Techniques—Closed Treatment of Tibial Diaphyseal Fractures

The initial closed treatment of tibial diaphyseal fractures involves the use of closed reduction maneuvers as required and then the application of a long leg splint or cast (Fig. 57-9). Some surgeons perform this procedure under conscious sedation or even full general anesthesia to promote patient comfort and improve the chances of obtaining the best fracture reduction possible. A long leg splint is initially used to control rotation. Soft material that has some capacity to expand, such as web roll surrounded by plaster, or bivalving of a fiberglass cast is preferred as these injuries are associated with significant swelling, and compartment syndrome may occur. Casts, splints, and any circumferential dressing can increase intracompartmental pressure, so these should be removed immediately in any patient suspected of developing compartment syndrome. 
Figure 57-9
A: A well padded long leg cast has been used for the definitive treatment of a minimally displaced tibia diaphyseal fracture.
 
To correct loss of alignment the cast can be split (B) and a wedge inserted to maintain the new alignment (C).
To correct loss of alignment the cast can be split (B) and a wedge inserted to maintain the new alignment (C).
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Figure 57-9
A: A well padded long leg cast has been used for the definitive treatment of a minimally displaced tibia diaphyseal fracture.
To correct loss of alignment the cast can be split (B) and a wedge inserted to maintain the new alignment (C).
To correct loss of alignment the cast can be split (B) and a wedge inserted to maintain the new alignment (C).
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Failure to achieve an adequate initial reduction, as defined in Table 57-5, is an indication for operative treatment or further attempts at closed reduction. However, unlike nonoperative treatment of humeral diaphyseal fractures, tibial diaphyseal fracture alignment does not tend to improve during nonoperative treatment. Therefore, if the initial alignment is not adequate, nonoperative treatment should be abandoned in favor of operative treatment. 
Nonoperative treatment of tibial diaphyseal fractures is typically performed with either cast immobilization or functional bracing. Both treatment methods involve initial stabilization in a long leg cast or a well-moulded splint for 2 to 4 weeks until the soft tissue swelling reduces and callus formation begins.204,209 The long leg cast or splint is then changed to a short leg patellar tendon-bearing (PTB) cast (Fig. 57-8) or a fabricated functional brace.204 The advantage of a functional brace over a PTB cast is that it allows ankle motion in addition to knee motion.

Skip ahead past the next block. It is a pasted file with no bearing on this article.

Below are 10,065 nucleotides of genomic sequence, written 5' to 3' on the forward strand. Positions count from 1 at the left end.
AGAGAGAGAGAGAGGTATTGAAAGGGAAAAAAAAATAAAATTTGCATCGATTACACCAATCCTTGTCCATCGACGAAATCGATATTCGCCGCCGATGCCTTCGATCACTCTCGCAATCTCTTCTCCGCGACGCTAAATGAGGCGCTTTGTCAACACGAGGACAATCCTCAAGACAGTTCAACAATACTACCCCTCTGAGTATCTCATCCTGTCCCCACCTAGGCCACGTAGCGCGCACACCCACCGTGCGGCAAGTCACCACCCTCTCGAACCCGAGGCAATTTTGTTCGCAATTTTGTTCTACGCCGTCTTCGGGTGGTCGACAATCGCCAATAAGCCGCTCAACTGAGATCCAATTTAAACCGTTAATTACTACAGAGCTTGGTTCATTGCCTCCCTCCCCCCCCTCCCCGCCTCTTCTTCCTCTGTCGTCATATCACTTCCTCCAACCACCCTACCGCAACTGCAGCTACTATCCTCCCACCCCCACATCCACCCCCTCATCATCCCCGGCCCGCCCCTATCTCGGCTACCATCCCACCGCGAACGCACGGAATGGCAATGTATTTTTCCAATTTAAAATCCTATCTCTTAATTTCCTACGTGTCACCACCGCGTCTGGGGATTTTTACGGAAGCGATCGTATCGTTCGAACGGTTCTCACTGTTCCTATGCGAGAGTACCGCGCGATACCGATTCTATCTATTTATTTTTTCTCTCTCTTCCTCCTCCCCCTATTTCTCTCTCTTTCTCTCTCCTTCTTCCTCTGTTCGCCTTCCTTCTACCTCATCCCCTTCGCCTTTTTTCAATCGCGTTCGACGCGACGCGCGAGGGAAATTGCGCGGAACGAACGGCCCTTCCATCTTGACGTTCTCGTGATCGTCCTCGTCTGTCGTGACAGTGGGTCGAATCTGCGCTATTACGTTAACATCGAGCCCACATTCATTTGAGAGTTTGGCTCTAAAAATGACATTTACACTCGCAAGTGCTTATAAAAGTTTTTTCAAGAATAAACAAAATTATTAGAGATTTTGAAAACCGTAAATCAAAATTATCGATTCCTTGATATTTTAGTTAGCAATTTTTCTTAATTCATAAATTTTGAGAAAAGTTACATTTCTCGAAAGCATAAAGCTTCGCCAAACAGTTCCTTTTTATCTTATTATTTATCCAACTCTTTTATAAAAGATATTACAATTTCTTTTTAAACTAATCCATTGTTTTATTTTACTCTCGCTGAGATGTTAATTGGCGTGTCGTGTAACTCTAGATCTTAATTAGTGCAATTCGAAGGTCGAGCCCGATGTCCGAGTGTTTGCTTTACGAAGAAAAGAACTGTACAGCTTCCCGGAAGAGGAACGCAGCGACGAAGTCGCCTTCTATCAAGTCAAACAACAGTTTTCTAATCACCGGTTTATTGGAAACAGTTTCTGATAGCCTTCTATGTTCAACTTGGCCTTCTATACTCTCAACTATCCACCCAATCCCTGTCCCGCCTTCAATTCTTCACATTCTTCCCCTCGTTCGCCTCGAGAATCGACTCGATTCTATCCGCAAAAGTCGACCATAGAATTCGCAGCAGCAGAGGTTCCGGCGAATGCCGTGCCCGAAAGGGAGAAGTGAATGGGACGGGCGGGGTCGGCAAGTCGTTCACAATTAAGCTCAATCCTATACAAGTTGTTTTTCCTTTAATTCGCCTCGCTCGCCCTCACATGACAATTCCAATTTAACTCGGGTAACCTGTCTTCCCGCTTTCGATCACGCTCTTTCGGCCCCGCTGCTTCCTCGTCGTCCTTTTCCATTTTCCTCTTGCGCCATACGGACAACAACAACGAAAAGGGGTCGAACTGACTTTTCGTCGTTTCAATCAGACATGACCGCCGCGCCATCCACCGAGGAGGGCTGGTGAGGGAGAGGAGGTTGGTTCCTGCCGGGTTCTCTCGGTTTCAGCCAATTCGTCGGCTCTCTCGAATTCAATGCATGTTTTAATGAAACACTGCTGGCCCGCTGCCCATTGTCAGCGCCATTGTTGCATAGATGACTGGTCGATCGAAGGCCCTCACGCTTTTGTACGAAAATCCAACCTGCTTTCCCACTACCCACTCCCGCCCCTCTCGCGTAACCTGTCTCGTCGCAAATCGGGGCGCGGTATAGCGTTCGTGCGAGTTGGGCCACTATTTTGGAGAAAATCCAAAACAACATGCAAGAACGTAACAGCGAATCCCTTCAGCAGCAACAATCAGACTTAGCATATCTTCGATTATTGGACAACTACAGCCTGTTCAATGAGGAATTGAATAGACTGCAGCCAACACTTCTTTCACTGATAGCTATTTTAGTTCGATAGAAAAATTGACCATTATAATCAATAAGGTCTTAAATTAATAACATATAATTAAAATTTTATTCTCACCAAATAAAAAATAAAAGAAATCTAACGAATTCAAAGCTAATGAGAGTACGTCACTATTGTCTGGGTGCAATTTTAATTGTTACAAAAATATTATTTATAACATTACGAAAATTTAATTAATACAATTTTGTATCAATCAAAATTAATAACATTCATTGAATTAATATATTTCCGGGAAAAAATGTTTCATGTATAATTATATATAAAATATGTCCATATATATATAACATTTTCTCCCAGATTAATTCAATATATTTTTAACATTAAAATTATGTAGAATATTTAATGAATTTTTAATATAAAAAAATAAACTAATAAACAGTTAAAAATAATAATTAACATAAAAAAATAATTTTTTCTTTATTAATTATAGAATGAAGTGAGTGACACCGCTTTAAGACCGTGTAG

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Figure 57-8
A patellar tendon-bearing cast.
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The theory behind how bracing and cast immobilization maintain tibial alignment centers around the hydraulic pressure exerted on the fracture by circumferential forces on the noncompressible fluid-based tissues of the leg.204 Therefore, a tight, well-contoured fit is required for the successful maintenance of fracture reduction. Appropriate moulding is employed at the time of initial cast or brace application and subsequent adjustments can be made by reforming the brace or wedging the cast to correct fracture alignment (Fig. 57-9). Cast wedging involves making a transverse cut through the cast at the level of the fracture, improving the reduction by applying an appropriate angular force to the fracture and placing “wedges” on one side of the cast to help hold the new reduction. The wedges are typically something like fragments of a tongue depressor. The wedges are then overwrapped with fiberglass at the site of fracture. Although this technique can help realign the fracture, some clinicians believe that once you start wedging the cast closed treatment is failing. 
A central theory in the nonoperative treatment of tibia fractures is that stimulation of fracture healing occurs through functional activity of the limb.204 Therefore, early weight bearing is encouraged and ipsilateral injuries that prevent weight bearing are a relative contraindication to nonoperative treatment of the tibia with functional bracing.204,209 

Outcomes